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Budget warning

The city’s police force is attaching a warning to its 2014 budget presentation. The Thunder Bay Police Service Board’s proposed budget will feature an overall increase of 3.5 per cent.
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Thunder Bay police chief J.P. Levesque presents the 2014 budget to the Police Services Board on Tuesday. (Matt Vis, tbnewswatch.com)

The city’s police force is attaching a warning to its 2014 budget presentation.

The Thunder Bay Police Service Board’s proposed budget will feature an overall increase of 3.5 per cent. The force’s police chief calls it a lean budget, but cautions that operating under it will leave no room for error.

“This is the second year in a row I’ve come to the board with no increases in material accounts at all,” Thunder Bay Police Service chief J.P. Levesque said during the scheduled police service’s board meeting Tuesday at the Balmoral Street station.  “That is somewhat dangerous. We could see anything, a change in gasoline prices, that could have a big effect on us.”

The proposed budget was approved by the board Tuesday. The increase of nearly 3.5 per cent brings the 2014 net budget up to just more than $36 million. Despite that amount, Levesque said the budget is cut nearly as much as possible without eliminating positions.

“At some point, we’re going to have to reconcile those material accounts. You try to budget based on history and experience but there’s a political side to this as well. You have to get the budget passed.”

He added that every effort was made not to let any potential cuts have an impact upon front line service, but acknowledged that some planned hiring may have to be delayed.

Board chair Joe Virdiramo said he supports the work done by Levesque and administration in preparing the budget, and said he is optimistic it will be passed by city council.

“At these times, 3.5 per cent is a good budget for us to bring forward,” said  Virdiramo, who is also the Westfort ward councillor. “We have to provide the service and keep the city safe and this how we do it.”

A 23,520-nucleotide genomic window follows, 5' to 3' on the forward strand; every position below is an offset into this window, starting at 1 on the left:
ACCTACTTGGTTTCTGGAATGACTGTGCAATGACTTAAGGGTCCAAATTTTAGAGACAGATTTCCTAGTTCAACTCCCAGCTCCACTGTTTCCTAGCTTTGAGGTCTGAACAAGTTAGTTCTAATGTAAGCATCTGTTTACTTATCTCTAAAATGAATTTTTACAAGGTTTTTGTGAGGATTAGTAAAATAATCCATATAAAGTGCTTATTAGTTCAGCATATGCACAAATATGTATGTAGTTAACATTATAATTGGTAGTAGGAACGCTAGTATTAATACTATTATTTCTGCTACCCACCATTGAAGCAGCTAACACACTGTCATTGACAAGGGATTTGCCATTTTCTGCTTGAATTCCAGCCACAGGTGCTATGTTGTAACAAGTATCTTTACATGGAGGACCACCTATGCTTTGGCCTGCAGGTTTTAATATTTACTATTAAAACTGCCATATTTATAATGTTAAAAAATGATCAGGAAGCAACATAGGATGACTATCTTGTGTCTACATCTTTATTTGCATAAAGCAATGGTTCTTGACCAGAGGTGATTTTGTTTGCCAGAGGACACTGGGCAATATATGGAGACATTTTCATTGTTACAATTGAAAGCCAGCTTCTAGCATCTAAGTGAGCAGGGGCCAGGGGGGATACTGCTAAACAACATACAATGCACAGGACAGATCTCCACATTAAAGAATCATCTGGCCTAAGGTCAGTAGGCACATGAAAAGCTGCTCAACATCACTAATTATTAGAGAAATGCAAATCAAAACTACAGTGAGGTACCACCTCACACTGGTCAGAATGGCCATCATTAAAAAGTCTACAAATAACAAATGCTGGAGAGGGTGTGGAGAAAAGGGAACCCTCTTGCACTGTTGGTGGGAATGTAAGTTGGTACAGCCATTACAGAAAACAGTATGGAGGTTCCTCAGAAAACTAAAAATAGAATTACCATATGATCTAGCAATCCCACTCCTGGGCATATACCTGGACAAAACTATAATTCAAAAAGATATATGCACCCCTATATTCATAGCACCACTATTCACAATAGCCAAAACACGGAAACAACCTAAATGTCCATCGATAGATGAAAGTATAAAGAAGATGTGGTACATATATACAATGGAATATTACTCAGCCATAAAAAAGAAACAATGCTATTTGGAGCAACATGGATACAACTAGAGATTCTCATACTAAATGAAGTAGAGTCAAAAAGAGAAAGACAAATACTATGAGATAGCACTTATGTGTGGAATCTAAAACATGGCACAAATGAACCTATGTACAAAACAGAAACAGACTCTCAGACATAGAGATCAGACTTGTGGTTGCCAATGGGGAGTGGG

The operating budget will see an increase of $1.2 million, with the majority of that increase due to a negotiated 3.1 per cent wage increase.

The capital budget is proposed to spike to $1.3 million for the upcoming year, an increase of $489,000 from 2013.

The most significant cost associated with the capital budget increase comes from the mandated Next Generation 911 service, which is projected to take up nearly a quarter of the capital. This will lead to police being able to be contacted in emergency situations via text messaging.

The onus falls on the police to fund the equipment and system required for the service.

One area that Levesque is going to be looking for assistance is with funding for some expenses that are mandated.

As part of the Municipal Act, city police are responsible for providing security in the courthouse. With the new consolidated courthouse slated to open early in the new year, there is a shortfall between the cost the police service incurs and what funding is received.

Levesque said the service is looking to renegotiate the agreement with the Ministry of the Attorney General to bridge the gap for the 2015 budget, but acknowledged it wouldn’t make a difference for the coming year.

“The $522,000 we’re receiving for court security doesn’t even pay half,” Levesque said.

“We’re looking at $1.2 million to cover security in a provincial building. In 2009 when they gave us funding to start offsetting that cost, that was based off numbers we gave them in 2008.”

Levesque is scheduled to present the budget to city council in February.